Sunday, August 9, 2009

Sunday Silliness

We had a flight attendant tale not long ago, so this seems appropriate. Wonder if this is why she was so darn mad all the time?

A User’s Manual to Seat 21C

CONGRATULATIONS ON SELECTING SEAT 21C! This manual is intended to familiarize you with the many options available to you.

Before BUCKLING in, please note that the man standing in the aisle
next to you is about to make a request. He wonders if it would be
okay for you to switch seats with his wife, who is in the middle seat
three rows ahead. She is the one seated between the former linebacker
and the canola oil salesman, and is peering over the seatbacks at you
with wide and imploring eyes.

The man will ask this in a voice sufficiently loud that all
passengers seated within several rows will look up from their sudoku
puzzles and await your answer. If you say no, the passengers will all
wonder: Why do you hate married people? You must be a bitter and
lonely person. Note also that there is no overhead luggage space
three rows ahead, so you will have to wait for the entire plane to
empty to come back and retrieve your bags. Have a good flight up at 18E!

Once permanently seated, grasp both ends of SEAT BELT and press
firmly together. If you hear only a dull metallic clanking sound
rather than a smart “click,” extend half of the seat belt to your
seatmate and awkwardly suggest that he must be sitting on your half.

If you would like a small and insubstantial PILLOW and cannot locate
one, ring the flight attendant call button located directly overhead.
If the flight attendant does not appear within five seconds, press
the button repeatedly and with increasing urgency. If the flight
attendant tells you no more are available, wait five minutes and
repeat process.

On either side of you is an ARMREST. If you look down and see that it
is currently occupied by the ham-sized elbow of your seatmate, it is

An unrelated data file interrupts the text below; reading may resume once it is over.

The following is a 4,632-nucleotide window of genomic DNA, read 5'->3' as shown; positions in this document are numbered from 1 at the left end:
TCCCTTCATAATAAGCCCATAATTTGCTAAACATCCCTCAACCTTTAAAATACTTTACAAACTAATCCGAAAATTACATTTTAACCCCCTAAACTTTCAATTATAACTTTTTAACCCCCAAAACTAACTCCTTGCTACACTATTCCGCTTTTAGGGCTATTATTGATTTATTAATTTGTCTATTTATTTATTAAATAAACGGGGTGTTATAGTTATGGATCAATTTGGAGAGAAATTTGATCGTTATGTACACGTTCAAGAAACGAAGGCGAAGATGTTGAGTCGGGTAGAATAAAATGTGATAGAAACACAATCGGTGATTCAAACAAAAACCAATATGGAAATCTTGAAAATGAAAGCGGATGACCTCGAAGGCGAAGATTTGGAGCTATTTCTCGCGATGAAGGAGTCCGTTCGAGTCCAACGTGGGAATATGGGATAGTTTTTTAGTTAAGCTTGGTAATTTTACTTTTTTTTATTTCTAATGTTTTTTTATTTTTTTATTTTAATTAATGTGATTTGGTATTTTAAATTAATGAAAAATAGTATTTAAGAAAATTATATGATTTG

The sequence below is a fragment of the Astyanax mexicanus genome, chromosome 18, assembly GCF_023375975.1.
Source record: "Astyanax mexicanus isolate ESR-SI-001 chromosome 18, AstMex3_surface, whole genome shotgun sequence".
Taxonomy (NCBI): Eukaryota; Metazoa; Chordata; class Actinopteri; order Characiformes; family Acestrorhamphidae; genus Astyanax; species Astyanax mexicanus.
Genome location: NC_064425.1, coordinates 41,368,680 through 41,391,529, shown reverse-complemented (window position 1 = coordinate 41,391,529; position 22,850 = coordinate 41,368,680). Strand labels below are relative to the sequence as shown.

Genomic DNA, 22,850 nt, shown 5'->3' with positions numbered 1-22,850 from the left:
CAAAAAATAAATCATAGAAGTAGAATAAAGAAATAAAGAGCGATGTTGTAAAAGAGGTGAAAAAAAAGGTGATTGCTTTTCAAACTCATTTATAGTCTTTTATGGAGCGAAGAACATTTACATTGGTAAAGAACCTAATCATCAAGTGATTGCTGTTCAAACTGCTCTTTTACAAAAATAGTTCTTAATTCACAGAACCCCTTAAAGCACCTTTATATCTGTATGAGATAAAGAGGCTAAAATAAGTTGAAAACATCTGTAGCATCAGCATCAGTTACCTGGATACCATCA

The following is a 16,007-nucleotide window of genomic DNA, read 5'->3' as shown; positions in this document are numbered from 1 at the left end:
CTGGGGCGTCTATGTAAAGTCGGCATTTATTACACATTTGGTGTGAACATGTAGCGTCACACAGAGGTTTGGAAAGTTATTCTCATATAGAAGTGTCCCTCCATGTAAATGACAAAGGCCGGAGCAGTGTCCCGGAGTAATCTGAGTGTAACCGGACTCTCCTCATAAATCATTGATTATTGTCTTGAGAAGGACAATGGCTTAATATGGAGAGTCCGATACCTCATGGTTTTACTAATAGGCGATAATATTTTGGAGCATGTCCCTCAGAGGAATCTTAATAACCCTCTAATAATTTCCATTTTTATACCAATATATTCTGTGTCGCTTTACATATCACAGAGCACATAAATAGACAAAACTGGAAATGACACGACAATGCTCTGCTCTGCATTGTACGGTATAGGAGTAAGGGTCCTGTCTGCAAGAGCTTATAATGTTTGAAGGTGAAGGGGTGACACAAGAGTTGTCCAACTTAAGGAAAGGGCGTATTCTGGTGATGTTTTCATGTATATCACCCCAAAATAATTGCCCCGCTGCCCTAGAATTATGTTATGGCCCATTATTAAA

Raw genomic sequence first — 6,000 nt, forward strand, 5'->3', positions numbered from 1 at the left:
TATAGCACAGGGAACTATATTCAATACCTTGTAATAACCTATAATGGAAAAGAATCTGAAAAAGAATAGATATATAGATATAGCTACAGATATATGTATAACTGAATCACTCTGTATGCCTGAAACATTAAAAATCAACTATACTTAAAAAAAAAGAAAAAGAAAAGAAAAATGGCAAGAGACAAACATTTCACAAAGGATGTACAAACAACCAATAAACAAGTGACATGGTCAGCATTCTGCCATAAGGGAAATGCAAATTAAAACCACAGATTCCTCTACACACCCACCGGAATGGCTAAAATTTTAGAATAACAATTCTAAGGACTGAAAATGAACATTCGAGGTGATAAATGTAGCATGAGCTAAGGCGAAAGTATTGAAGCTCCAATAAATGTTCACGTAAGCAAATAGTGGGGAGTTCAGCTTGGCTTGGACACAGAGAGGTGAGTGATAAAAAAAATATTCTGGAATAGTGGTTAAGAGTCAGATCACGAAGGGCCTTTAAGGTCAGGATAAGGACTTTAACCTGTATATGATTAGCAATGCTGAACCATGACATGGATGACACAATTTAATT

often possible to claim your space by simply pressing your clammy
forearm against his with a casualness that suggests that you hadn’t
noticed that you were even touching. (Note: this is effective chiefly
in man-to-man seating configurations.)

Ahead of you is the marsupial-like SEAT BACK POUCH. In it you will
find a magazine featuring ads for foreign language software favored
by farm boys hoping to impress hot Italian models; an emergency
evacuation card depicting families who seem disturbingly calm for
people about to abandon a sinking airliner for a shark-filled ocean;
stray bits of Life Saver foil; and a boarding pass stub from someone
named Richard from Ohio.

Also, you will find the SKYMALL CATALOG, from which you may order a
product called “Poop Freeze,” described as a spray refrigerant that
“chills animal waste to -62°F, creating an outer ‘crust’ that enables
you to quickly place in a bag and dispose.” Feel free to spend the
remainder of the flight trying to process this information.

Once the plane is airborne, you may RECLINE YOUR SEATBACK by pressing the button inside the armrest. If you chose not to recline, be aware that the person ahead of you will soon do so fully and abruptly, causing sharp discomfort on and around the patella but rewarding you with a panoramic view of several acres of scalp. You may mitigate this situation, at least psychologically, with a loud and audibly moist “sneeze,” or by directing your personal air jet to the top of the encroaching head.

Directly ahead of you is the TRAY TABLE, which may be lowered for
“snack service.” The circular depression in the upper right corner is
for your plastic cup, an item you may find oddly wide-mouthed for
something conveying sticky beverages in an environment subject to
sudden and dramatic up-and-down and to-and-fro motions. Also, note
the cup is designed such that empty mylar pretzel pellet bags stuffed
in them to facilitate trash collection will not remain there, but will repeatedly and mesmerizingly creep back out and onto the tray table.

Once the plane arrives at its destination, be aware that your
SEATBELT BUCKLE is specially designed to disengage most efficiently
if you place your hand on it for several minutes prior to arrival at
the gate. The instant the seat belt sign is turned off and the soft
gong sounds, snap it open vigorously, then swiftly stand up and lunge
for the overhead bins. Those seated on the aisle should immediately
advance one or two rows before others crowd in and hinder forward
motion. Those in window seats should also stand immediately, adapting
the attractively hunched Cro-Magnon stance under the luggage bins for
the 12 minutes before your row is released for deplaning.

We hope that you find your seat comfortable and your flight pleasant.
We know you have a choice of many other seats, and we thank you for choosing SEAT 21C.

A big thank you to Wayne Curtis!


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